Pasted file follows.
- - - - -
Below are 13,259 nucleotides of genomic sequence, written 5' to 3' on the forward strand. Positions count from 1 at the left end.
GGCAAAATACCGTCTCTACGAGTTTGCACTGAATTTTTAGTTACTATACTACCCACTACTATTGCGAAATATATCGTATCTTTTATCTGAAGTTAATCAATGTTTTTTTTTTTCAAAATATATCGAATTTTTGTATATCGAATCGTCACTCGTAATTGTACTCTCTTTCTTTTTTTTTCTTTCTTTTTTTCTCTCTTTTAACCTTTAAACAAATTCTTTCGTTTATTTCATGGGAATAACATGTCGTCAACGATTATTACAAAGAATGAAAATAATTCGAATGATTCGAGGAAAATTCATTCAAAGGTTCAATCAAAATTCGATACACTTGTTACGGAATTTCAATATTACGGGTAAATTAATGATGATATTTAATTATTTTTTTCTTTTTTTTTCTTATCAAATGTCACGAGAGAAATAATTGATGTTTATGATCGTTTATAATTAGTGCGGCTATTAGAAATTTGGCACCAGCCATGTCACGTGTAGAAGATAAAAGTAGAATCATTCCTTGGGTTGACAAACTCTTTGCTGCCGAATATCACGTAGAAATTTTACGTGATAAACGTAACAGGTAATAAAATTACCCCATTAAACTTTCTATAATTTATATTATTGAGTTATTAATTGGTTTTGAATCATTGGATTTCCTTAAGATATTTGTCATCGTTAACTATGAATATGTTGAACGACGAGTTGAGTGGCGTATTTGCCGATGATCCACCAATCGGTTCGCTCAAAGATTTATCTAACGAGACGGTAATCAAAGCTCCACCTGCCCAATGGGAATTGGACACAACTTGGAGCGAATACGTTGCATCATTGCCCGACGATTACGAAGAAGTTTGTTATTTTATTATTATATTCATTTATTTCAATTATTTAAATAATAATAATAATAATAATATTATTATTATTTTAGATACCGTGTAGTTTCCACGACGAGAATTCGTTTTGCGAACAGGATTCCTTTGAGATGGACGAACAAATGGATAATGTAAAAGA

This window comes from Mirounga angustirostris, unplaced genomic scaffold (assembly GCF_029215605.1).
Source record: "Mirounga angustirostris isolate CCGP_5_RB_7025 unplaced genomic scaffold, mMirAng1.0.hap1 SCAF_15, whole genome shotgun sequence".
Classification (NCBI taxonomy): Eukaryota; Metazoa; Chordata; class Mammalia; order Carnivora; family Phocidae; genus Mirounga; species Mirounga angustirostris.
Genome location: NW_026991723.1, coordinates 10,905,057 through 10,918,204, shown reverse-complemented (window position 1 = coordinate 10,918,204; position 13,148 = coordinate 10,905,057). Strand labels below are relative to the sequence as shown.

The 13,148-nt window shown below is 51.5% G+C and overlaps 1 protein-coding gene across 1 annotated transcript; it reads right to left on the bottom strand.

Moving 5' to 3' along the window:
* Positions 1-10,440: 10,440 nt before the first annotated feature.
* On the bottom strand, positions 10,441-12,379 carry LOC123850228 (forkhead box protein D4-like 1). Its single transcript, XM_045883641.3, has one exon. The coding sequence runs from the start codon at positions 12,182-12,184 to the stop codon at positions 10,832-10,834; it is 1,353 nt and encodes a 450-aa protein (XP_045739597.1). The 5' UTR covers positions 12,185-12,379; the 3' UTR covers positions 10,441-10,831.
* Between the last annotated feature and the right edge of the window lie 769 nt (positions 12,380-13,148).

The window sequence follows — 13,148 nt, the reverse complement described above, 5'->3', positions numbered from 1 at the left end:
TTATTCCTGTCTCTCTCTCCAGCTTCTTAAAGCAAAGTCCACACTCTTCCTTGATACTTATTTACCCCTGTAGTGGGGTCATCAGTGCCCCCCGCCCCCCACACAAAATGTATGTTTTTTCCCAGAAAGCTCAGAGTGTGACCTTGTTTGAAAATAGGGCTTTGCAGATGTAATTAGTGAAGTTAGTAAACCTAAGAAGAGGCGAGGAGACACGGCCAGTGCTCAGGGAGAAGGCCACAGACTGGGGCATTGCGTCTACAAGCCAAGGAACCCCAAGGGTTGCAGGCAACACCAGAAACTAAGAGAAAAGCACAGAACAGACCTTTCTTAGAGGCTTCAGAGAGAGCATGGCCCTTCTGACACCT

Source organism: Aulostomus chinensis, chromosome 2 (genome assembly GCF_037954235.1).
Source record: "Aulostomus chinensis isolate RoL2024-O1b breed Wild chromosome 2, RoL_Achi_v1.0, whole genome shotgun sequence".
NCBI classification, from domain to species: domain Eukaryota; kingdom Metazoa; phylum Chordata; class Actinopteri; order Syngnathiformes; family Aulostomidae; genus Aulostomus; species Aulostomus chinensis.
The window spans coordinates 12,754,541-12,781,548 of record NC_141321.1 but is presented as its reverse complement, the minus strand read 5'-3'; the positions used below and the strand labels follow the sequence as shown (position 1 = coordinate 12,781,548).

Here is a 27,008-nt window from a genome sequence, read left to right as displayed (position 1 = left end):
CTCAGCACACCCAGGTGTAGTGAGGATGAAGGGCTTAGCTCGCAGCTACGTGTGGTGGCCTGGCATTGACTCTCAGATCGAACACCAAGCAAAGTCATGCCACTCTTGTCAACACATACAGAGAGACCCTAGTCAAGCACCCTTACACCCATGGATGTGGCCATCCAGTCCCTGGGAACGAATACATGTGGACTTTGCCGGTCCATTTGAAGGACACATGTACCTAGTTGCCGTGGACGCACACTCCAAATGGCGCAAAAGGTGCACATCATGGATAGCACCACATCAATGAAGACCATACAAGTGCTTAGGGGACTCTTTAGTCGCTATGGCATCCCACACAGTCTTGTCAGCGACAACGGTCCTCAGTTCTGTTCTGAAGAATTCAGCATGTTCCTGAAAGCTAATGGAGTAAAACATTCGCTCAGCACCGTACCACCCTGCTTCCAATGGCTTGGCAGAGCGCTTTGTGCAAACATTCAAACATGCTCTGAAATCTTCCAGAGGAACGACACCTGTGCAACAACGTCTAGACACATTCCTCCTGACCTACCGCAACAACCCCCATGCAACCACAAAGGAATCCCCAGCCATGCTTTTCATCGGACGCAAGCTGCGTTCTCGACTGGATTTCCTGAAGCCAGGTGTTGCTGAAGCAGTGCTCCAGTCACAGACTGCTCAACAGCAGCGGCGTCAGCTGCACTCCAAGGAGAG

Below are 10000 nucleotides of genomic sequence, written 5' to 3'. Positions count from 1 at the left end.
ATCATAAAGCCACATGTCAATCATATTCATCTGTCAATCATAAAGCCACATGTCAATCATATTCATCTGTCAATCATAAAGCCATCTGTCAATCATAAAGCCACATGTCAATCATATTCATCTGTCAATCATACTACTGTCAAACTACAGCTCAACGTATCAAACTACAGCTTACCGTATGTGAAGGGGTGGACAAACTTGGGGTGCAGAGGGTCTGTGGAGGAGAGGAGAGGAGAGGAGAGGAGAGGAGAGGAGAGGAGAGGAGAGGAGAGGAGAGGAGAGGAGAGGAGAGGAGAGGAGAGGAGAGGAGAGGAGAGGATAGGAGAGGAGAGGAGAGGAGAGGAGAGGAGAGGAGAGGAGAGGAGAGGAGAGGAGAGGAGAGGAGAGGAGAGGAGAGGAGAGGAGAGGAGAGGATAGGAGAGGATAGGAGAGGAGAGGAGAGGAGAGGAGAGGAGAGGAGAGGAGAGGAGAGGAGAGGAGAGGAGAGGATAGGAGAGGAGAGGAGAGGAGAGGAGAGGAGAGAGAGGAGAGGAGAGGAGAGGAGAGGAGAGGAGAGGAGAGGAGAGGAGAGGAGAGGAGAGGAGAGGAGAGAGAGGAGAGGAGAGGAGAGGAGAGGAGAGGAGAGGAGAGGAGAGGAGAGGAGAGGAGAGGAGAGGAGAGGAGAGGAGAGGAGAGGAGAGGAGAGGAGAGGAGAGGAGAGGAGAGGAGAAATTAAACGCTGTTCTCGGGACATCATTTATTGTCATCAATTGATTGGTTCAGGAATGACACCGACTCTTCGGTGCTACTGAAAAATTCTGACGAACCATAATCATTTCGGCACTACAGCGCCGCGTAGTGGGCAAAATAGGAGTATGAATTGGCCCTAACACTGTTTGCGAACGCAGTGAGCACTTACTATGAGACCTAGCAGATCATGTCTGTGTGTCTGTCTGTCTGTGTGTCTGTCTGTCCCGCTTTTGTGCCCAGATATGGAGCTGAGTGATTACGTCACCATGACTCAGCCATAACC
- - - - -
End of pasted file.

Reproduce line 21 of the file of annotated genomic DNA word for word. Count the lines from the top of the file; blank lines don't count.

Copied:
ATCATAAAGCCACATGTCAATCATATTCATCTGTCAATCATAAAGCCACATGTCAATCATATTCATCTGTCAATCATAAAGCCATCTGTCAATCATAAAGCCACATGTCAATCATATTCATCTGTCAATCATACTACTGTCAAACTACAGCTCAACGTATCAAACTACAGCTTACCGTATGTGAAGGGGTGGACAAACTTGGGGTGCAGAGGGTCTGTGGAGGAGAGGAGAGGAGAGGAGAGGAGAGGAGAGGAGAGGAGAGGAGAGGAGAGGAGAGGAGAGGAGAGGAGAGGAGAGGAGAGGAGAGGAGAGGAGAGGATAGGAGAGGAGAGGAGAGGAGAGGAGAGGAGAGGAGAGGAGAGGAGAGGAGAGGAGAGGAGAGGAGAGGAGAGGAGAGGAGAGGAGAGGAGAGGATAGGAGAGGATAGGAGAGGAGAGGAGAGGAGAGGAGAGGAGAGGAGAGGAGAGGAGAGGAGAGGAGAGGAGAGGATAGGAGAGGAGAGGAGAGGAGAGGAGAGGAGAGAGAGGAGAGGAGAGGAGAGGAGAGGAGAGGAGAGGAGAGGAGAGGAGAGGAGAGGAGAGGAGAGGAGAGAGAGGAGAGGAGAGGAGAGGAGAGGAGAGGAGAGGAGAGGAGAGGAGAGGAGAGGAGAGGAGAGGAGAGGAGAGGAGAGGAGAGGAGAGGAGAGGAGAGGAGAGGAGAGGAGAGGAGAAATTAAACGCTGTTCTCGGGACATCATTTATTGTCATCAATTGATTGGTTCAGGAATGACACCGACTCTTCGGTGCTACTGAAAAATTCTGACGAACCATAATCATTTCGGCACTACAGCGCCGCGTAGTGGGCAAAATAGGAGTATGAATTGGCCCTAACACTGTTTGCGAACGCAGTGAGCACTTACTATGAGACCTAGCAGATCATGTCTGTGTGTCTGTCTGTCTGTGTGTCTGTCTGTCCCGCTTTTGTGCCCAGATATGGAGCTGAGTGATTACGTCACCATGACTCAGCCATAACC